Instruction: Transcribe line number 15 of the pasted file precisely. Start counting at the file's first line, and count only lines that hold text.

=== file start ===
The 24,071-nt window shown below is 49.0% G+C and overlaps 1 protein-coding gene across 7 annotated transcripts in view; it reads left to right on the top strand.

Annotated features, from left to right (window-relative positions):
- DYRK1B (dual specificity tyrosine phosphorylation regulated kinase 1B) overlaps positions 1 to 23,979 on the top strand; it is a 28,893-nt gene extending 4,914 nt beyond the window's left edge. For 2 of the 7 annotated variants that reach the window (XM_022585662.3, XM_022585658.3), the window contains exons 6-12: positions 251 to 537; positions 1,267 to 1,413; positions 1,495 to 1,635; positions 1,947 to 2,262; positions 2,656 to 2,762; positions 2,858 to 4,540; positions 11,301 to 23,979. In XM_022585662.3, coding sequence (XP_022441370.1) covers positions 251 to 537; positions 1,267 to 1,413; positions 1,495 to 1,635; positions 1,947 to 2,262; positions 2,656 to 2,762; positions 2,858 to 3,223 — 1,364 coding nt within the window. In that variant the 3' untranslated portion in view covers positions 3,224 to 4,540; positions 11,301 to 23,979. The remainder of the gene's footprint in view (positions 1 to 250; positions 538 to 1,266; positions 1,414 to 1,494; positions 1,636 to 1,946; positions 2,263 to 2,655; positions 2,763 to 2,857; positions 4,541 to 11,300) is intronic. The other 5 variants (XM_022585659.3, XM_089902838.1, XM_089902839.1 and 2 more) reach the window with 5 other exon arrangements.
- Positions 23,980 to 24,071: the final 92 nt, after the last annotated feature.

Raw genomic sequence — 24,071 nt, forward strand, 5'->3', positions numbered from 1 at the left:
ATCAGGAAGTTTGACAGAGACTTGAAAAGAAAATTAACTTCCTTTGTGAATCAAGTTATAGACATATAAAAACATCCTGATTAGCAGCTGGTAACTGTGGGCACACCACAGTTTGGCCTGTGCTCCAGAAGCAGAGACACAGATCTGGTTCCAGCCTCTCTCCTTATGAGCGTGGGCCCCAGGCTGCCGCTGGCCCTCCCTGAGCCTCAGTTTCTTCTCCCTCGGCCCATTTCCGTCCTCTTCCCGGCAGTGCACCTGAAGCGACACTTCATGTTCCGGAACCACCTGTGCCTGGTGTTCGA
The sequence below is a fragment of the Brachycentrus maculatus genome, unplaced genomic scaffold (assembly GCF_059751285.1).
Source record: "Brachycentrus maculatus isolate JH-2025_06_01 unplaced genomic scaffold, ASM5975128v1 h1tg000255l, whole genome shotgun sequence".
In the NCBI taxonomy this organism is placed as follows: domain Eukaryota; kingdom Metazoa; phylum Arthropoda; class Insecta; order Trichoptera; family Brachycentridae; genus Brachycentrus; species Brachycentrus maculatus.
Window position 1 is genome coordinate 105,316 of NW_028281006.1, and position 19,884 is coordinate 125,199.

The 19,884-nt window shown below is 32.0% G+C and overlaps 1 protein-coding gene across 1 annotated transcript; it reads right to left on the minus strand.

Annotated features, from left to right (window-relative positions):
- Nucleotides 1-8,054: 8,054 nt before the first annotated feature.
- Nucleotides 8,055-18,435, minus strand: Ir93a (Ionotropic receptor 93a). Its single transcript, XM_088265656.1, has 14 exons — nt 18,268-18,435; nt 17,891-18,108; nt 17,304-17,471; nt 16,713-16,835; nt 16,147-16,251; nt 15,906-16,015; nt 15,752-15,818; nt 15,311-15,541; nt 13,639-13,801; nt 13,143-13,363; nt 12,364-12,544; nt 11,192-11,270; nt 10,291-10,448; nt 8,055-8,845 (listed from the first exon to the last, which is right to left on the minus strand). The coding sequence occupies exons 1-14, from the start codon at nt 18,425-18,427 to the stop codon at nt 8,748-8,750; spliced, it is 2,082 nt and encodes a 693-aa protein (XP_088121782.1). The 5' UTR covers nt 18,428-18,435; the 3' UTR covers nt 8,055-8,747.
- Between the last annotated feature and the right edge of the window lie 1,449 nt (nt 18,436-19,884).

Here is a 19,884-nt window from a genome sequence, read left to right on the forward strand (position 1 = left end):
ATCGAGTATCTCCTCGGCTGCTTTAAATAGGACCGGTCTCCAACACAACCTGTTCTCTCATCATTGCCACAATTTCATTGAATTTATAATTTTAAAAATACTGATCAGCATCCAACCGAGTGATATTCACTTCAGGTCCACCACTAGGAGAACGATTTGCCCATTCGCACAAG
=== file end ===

- Between the last annotated feature and the right edge of the window lie 1,449 nt (nt 18,436-19,884).